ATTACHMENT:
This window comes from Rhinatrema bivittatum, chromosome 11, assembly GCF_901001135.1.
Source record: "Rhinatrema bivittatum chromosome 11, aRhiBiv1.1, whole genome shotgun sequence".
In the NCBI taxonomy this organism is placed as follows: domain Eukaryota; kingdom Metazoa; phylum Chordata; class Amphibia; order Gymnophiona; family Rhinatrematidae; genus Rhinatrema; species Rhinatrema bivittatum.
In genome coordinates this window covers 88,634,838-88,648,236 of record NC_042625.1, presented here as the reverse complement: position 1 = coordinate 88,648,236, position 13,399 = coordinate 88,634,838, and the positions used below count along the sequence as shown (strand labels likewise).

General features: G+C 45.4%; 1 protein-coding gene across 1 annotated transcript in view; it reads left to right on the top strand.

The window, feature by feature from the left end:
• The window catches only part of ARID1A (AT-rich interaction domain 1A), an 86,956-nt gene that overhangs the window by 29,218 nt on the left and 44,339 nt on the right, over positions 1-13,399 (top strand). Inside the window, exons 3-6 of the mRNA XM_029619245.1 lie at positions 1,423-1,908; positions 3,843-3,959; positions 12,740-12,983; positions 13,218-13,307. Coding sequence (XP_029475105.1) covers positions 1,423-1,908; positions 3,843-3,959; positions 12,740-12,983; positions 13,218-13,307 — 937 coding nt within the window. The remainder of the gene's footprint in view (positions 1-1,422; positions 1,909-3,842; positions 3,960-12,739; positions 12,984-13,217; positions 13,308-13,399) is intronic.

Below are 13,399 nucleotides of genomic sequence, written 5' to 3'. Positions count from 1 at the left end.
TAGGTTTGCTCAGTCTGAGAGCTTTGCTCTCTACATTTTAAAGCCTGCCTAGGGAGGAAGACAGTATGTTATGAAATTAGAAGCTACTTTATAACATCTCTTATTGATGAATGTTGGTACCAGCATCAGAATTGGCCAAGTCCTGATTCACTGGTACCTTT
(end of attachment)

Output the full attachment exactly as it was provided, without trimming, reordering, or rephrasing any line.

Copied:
This window comes from Rhinatrema bivittatum, chromosome 11, assembly GCF_901001135.1.
Source record: "Rhinatrema bivittatum chromosome 11, aRhiBiv1.1, whole genome shotgun sequence".
In the NCBI taxonomy this organism is placed as follows: domain Eukaryota; kingdom Metazoa; phylum Chordata; class Amphibia; order Gymnophiona; family Rhinatrematidae; genus Rhinatrema; species Rhinatrema bivittatum.
In genome coordinates this window covers 88,634,838-88,648,236 of record NC_042625.1, presented here as the reverse complement: position 1 = coordinate 88,648,236, position 13,399 = coordinate 88,634,838, and the positions used below count along the sequence as shown (strand labels likewise).

General features: G+C 45.4%; 1 protein-coding gene across 1 annotated transcript in view; it reads left to right on the top strand.

The window, feature by feature from the left end:
• The window catches only part of ARID1A (AT-rich interaction domain 1A), an 86,956-nt gene that overhangs the window by 29,218 nt on the left and 44,339 nt on the right, over positions 1-13,399 (top strand). Inside the window, exons 3-6 of the mRNA XM_029619245.1 lie at positions 1,423-1,908; positions 3,843-3,959; positions 12,740-12,983; positions 13,218-13,307. Coding sequence (XP_029475105.1) covers positions 1,423-1,908; positions 3,843-3,959; positions 12,740-12,983; positions 13,218-13,307 — 937 coding nt within the window. The remainder of the gene's footprint in view (positions 1-1,422; positions 1,909-3,842; positions 3,960-12,739; positions 12,984-13,217; positions 13,308-13,399) is intronic.

Below are 13,399 nucleotides of genomic sequence, written 5' to 3'. Positions count from 1 at the left end.
TAGGTTTGCTCAGTCTGAGAGCTTTGCTCTCTACATTTTAAAGCCTGCCTAGGGAGGAAGACAGTATGTTATGAAATTAGAAGCTACTTTATAACATCTCTTATTGATGAATGTTGGTACCAGCATCAGAATTGGCCAAGTCCTGATTCACTGGTACCTTT